Henry Wadsworth Longfellow, ed. Poems of Places: An Anthology in 31 Volumes.
Asia: Vols. XXI–XXIII. 1876–79.

Mesopotamia: Babylon


By Heinrich Heine (1797–1856)

Translated by C. G. Leland

MIDNIGHT came slowly sweeping on;

In silent rest lay Babylon.

But in the royal castle high

Red torches gleam and courtiers cry.

Belshazzar there in kingly hall

Is holding kingly festival.

The vassals sat in glittering line,

And emptied the goblets with glowing wine.

The goblets rattle, the choruses swell,

And it pleased the stiff-necked monarch well.

In the monarch’s cheeks a wild fire glowed,

And the wine awoke his daring mood.

And, onward still by his madness spurred,

He blasphemes the Lord with a sinful word;

And he brazenly boasts, blaspheming wild,

While the servile courtiers cheered and smiled.

Quick the king spoke, while his proud glance burned,

Quickly the servant went and returned.

He bore on his head the vessels of gold,

Of Jehovah’s temple the plunder bold.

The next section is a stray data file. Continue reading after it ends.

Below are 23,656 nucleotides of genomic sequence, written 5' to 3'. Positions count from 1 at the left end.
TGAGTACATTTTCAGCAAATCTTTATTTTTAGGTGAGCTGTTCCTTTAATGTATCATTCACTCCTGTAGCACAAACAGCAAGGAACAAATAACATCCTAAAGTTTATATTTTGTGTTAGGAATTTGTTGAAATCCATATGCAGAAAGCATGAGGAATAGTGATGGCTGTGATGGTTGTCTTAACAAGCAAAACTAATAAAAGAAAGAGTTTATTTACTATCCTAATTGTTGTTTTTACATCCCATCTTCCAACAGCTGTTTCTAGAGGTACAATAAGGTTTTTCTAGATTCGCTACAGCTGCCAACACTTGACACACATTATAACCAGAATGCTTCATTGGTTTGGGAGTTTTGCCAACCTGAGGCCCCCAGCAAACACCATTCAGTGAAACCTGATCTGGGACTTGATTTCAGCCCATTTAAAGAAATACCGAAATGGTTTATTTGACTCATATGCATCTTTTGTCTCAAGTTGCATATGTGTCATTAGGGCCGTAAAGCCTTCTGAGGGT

With daring hand, in his frenzy grim,

The king seized a beaker and filled to the brim,

And drained to the dregs the sacred cup,

And foaming he cried, as he drank it up,

“Jehovah, eternal scorn I own

To thee. I am monarch of Babylon.”

Scarce had the terrible blasphemy rolled

From his lips, ere the monarch at heart was cold.

The yelling laughter was hushed, and all

Was still as death in the royal hall.

And see! and see! on the white wall high

The form of a hand went slowly by,

And wrote,—and wrote, on the broad wall white,

Letters of fire, and vanished in night.

Pale as death, with a steady stare,

And with trembling knees, the king sat there;

The horde of slaves sat shuddering chill;

No word they spoke, but were deathlike still.

The Magians came, but of them all,

None could read the flame-script on the wall.

But that same night, in all his pride,

By the hands of his servants Belshazzar died.